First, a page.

UPDATE, 2:35 PM: NBC will air its Dateline special, using the helmet-cam video of the skydivers who survived that mid-air collision 12,000 feet above Wisconsin last weekend, this Friday at 8 PM on a Dateline special called Miracle On The Sunset Dive. Sure enough, NBC News was saving that second plot — the one whose plane caught fire and broke into pieces, and who was not seen on Tuesday’s Today show — for the Dateline special. “For the first time, hear from the pilot whose plane lost both of its wings and plummeted to the ground,” NBC News emoted in this afternoon’s scheduling announcement.
PREVIOUS, 10:17 AM: Word that NBC News had paid “in excess” of $100,000 for exclusive rights to helmet-cam video of skydivers who’d miraculously survived a recent mid-air collision in Wisconsin had some media critics harrumphing mightily, accusing NBC News of “checkbook journalism” albeit on a Hollywood-cappuccino-money level — but that’s not the point. In fairness, the news did not offend some media-watchers’ moral sense — no doubt because they don’t have one, you’re thinking.
Anyway, NBC News told the Washington Post the money is the usual license fee for exclusive use of home video and images; critics charge the money also covered interviews with the crash survivors — though one might argue NBC News would look pretty silly paying a license fee for the tangle of confusing helmet-cam video without securing first dibs on interviews with survivors who could explain what the heck viewers were seeing. ABC News, however, told the paper it wanted to do just that, and bowed out “as soon as it became clear that these interviews were tied directly to cash payments.” One of the skydivers, in fact, did an interview — with the Post — to say they’re allowed to talk to members of the print media, and radio, until they’re blue in the face — they just can’t talk to another TV outlet for two weeks. Presumably, that’s how long it’ll take NBC News to produce and air that planned Dateline special on the mid-air collision.
While critics of NBC navel lint-gazed as to whether the news division had paid for news — or just for ratings — we wondered whether NBC News was getting its money’s worth. Consider this: The network has used some of the video in its evening newscast on Monday — but that was mostly a tease for Tuesday morning’s big collision segment on Today, which NBC News is trying to get back on top of the morning infotainment-show ratings. Early affiliate stats for Monday’s evening newscasts show NBC News leading the pack — not unusual — with an average audience of 9.41 million viewers, besting ABC’s 8.62 million and CBS’ 7.85 million. That 9.41 million crowd is about 714,000 viewers better than NBC’s newscast had done the previous Monday. Except, CBS’ Monday evening news enjoyed a bigger Monday-to-Monday spike — 886,000 viewers (ABC’s newscast grew by 481,000 viewers). And, all those increases probably had more to do with this past Monday being the first since Daylight Saving Time ended. Sun goes down earlier, people are inside earlier, more potential audience for evening newscasts — not rocket science.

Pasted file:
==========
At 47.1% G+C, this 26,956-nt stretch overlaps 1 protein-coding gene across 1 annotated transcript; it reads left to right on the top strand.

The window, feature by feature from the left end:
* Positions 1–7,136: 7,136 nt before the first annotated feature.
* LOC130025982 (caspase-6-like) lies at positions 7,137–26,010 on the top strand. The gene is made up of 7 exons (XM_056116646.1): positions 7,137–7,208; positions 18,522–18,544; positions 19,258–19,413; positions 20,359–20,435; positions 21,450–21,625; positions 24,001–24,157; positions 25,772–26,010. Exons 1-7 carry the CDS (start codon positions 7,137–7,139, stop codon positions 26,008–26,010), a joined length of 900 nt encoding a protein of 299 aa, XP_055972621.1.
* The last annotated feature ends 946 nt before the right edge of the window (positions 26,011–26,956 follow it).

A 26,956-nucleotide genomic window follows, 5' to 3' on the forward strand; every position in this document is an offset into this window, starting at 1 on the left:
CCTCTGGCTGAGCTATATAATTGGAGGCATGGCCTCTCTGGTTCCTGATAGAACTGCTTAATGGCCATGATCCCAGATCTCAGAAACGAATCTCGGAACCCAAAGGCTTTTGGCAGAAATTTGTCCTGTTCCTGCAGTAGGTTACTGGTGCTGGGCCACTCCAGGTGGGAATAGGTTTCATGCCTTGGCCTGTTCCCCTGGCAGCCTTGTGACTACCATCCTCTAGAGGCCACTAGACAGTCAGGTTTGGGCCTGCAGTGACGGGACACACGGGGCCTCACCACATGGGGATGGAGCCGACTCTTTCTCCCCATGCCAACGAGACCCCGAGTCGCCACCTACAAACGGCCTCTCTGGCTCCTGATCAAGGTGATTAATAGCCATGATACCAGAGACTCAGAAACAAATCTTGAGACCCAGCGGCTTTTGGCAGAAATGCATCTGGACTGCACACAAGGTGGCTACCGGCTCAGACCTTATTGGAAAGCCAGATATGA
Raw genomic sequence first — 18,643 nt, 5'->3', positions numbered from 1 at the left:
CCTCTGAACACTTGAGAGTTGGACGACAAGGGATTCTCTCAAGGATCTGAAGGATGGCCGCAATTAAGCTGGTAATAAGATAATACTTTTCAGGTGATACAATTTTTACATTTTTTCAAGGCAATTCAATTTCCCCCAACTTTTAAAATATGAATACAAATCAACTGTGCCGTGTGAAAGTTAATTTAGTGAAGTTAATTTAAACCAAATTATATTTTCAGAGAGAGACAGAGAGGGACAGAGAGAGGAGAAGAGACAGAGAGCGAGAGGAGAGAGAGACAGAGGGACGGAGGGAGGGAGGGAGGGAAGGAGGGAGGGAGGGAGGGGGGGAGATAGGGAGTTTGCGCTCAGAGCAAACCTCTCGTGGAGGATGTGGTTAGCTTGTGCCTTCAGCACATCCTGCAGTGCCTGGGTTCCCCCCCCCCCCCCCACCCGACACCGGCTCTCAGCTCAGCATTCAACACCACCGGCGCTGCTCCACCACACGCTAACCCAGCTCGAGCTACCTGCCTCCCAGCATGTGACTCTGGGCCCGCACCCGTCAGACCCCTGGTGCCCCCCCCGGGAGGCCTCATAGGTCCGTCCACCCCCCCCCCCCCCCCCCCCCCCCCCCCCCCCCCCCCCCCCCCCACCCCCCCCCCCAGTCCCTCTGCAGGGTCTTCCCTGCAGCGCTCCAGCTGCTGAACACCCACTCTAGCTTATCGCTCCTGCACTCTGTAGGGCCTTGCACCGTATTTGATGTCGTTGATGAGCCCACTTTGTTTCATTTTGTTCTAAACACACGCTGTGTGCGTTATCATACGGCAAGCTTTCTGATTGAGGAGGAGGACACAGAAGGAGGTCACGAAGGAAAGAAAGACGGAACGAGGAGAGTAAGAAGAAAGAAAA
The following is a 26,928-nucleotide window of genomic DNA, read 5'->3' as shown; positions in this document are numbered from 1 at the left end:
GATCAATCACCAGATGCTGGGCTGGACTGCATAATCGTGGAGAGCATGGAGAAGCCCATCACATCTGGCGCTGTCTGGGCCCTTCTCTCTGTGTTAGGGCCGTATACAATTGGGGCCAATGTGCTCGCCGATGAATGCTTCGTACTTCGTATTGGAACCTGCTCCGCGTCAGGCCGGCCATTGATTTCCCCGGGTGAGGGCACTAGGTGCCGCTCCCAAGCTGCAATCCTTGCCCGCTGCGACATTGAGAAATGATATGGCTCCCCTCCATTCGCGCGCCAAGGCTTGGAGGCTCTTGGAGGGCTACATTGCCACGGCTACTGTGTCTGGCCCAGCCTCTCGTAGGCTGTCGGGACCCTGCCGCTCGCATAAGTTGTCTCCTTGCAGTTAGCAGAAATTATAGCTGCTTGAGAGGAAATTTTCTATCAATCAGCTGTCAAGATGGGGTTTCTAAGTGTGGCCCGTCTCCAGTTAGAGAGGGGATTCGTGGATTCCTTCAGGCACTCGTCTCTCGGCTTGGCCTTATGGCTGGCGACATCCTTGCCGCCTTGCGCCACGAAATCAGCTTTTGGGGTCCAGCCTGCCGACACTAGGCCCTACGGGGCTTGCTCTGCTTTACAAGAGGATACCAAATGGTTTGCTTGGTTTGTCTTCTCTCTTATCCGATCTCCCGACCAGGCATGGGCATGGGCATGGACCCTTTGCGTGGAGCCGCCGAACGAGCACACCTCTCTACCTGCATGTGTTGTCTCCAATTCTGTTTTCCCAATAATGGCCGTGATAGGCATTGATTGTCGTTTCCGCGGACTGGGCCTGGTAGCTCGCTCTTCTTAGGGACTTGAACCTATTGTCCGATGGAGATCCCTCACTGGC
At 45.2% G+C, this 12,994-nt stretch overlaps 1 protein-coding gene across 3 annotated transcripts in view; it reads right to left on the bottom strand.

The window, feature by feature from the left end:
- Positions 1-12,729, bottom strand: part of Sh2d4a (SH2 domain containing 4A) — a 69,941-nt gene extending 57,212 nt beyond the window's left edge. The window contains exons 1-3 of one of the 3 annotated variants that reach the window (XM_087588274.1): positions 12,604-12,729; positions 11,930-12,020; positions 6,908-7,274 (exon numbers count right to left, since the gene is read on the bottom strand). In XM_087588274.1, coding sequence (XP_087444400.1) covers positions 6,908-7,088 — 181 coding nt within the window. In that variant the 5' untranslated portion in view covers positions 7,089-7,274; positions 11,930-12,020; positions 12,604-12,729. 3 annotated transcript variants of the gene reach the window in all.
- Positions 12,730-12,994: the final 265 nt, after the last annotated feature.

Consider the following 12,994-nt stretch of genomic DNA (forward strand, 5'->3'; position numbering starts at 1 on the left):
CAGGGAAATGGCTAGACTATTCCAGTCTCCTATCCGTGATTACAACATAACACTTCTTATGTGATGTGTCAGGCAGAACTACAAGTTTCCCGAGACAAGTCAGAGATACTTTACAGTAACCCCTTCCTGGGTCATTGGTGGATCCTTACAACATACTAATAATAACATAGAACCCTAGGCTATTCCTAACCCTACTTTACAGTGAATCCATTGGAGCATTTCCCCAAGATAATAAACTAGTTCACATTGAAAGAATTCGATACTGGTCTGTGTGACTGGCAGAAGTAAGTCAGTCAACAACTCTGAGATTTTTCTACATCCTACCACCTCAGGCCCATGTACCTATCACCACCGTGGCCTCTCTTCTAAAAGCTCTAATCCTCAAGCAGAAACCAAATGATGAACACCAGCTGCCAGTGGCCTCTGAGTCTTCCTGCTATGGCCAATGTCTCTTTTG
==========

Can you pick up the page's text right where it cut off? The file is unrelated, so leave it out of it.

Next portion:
More important to NBC News, Tuesday’s Today clocked 5.139 million viewers, according to fast affiliate time-period data — climbing about 207,000 viewers compared to its previous morning, and soaring 640,000 viewers ahead of the previous Tuesday. Unfortunately, the mid-air crash survivors, and their $100,000-ish worth of helmet-cam video, was no match for ABC News’ Good Morning America and its exit interview with Dancing With The Stars‘ latest booted celebrity Brant Daugherty. GMA logged 5.835 million viewers Tuesday morning. GMA also beat Today in the news demo by a slim margin in those early stats: 2.210 million compared to 2.136 million.
It’s too bad, because Matt Lauer outdid himself with the skydiver segment, introducing the “chilling video, licensed exclusively by NBC News,” probing the emotional wound of one teary-eyed diver, and asking her and her colleagues, and one of the pilots, to provide details of their harrowing experience. One diver, who’d found himself wedged between the two planes, called the experience “unpleasant” and noted he’d heard another diver scream. “Let’s not forget the spinning propellers … thinking you might get cut in half by one of those propellers,” Matt said, helpfully.
Another skydiver told Lauer that when she saw the other plane get way too close, “I thought it was a joke. It was not funny and not appropriate.” The pilot who did not join Lauer on Tuesday’s Today show was a student, according to the pilot who did. Matt did not think to ask the pilot how the heck the two sky-diving planes wound up colliding — possibly he’s saving that question for the Dateline special. Instead, after starting the Today segment asking those who were happy to be alive to raise their hands, he closed the segment asking them to raise their hands again if they’d get back in a plane and skydive again. They all raised their hands.
“I’m more terrified of spiders,” said one of the women.
“We don’t have that alarming video of spiders,” Matt said.